Rotate third-person limited to avoid issues

Sometimes writers structure their book so that the third-person limited point of view alternates from scene to scene between major characters in a book. However, within each scene, only one of those characters’ point of view is used. This literary device is known as third-person rotating limited.

I used this technique in my novel Windmill. Each scene switches to the perspective of one of the four main characters. Their stories overlap to form the larger novel, with each character akin to a windmill’s turning blades, each metal sliver catching the glint of the sun (The sun is a symbol in the book for “truth.”) in a slightly different way. Each character symbolized a unique approach to an issue, so seeing how they incrementally dealt with obstacles arising in the plot aided in the examination of the book’s theme.

Indeed, such a storytelling technique offers several advantages:
• Can get inside more than one character’s head – A story told solely in first-person, second-person, and third-person limited points of view can only be told from one character’s perspective. As with third-person omniscient, a rotating point of view allows the writer to tell the thoughts and feelings of multiple characters; unlike third-person omniscient, however, rotating the third-person limited perspective allows the writer to hyperfocus on each character.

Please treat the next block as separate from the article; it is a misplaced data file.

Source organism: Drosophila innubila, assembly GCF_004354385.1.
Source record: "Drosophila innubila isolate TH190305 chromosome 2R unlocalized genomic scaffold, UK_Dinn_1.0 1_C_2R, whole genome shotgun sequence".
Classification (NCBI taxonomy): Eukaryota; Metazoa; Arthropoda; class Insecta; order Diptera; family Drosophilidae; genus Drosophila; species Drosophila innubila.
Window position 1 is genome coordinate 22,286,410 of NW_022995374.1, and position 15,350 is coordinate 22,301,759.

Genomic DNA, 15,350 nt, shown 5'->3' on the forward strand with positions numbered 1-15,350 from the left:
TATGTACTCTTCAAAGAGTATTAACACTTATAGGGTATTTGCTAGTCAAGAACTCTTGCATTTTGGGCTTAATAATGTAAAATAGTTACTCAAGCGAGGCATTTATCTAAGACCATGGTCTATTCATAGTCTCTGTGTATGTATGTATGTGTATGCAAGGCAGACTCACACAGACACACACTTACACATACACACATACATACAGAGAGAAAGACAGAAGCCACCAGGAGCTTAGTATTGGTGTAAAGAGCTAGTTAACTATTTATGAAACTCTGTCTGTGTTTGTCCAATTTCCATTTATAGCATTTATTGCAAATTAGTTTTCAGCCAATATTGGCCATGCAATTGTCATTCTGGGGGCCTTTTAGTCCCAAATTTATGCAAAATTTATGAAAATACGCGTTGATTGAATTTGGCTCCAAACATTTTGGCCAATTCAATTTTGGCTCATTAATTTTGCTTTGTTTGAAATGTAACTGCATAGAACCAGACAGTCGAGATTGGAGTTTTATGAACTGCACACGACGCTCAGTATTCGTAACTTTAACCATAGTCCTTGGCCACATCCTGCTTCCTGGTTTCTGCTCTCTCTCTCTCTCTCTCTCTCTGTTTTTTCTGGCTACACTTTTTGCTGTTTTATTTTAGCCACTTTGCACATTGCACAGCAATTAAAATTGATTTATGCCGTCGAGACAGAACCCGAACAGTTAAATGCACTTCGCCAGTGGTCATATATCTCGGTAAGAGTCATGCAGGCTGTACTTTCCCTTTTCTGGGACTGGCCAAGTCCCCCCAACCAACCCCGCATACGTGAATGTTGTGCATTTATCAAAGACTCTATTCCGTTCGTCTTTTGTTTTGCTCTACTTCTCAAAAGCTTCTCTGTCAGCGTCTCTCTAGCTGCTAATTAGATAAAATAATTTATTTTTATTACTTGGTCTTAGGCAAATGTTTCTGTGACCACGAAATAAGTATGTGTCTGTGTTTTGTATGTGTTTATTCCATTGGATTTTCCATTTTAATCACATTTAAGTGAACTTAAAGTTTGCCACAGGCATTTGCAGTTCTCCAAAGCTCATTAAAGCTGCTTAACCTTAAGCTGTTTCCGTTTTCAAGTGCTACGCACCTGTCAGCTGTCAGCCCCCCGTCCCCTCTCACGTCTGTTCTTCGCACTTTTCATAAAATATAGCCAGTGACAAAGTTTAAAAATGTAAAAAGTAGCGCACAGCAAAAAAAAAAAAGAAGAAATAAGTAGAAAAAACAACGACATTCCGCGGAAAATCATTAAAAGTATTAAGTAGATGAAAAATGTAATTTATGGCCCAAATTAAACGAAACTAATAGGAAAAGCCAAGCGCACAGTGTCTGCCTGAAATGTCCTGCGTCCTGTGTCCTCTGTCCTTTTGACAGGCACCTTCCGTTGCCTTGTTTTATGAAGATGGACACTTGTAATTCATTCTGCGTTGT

• Lacks omniscient point of view’s disadvantages of being impersonal and implausible – Third-person limited allows writers to tell a story from a more personalized perspective, allowing the reader to better connect with the character; rotating allows for this connection to exist between the reader and multiple characters. In addition, since each of the main characters’ motivations will be better understood, some behaviors by characters won’t appear inexplicable, as they might in an omniscient narrative.
• Maintains a consistent narrative voice for each character – When using an omniscient viewpoint, many novice writers try to make the narrative’s tone imitate the character’s personality. Called the imitative fallacy, this results in a disjointed voice or rhythm to the narration. Focusing on the perspective of a single character in a scene, however, usually eliminates this problem. A rotating point of view allows each of the major character’s personalities to come out in a way that reads smoothly.

The literary device sometimes is referred to in literary circles as episodically limited third person omniscient.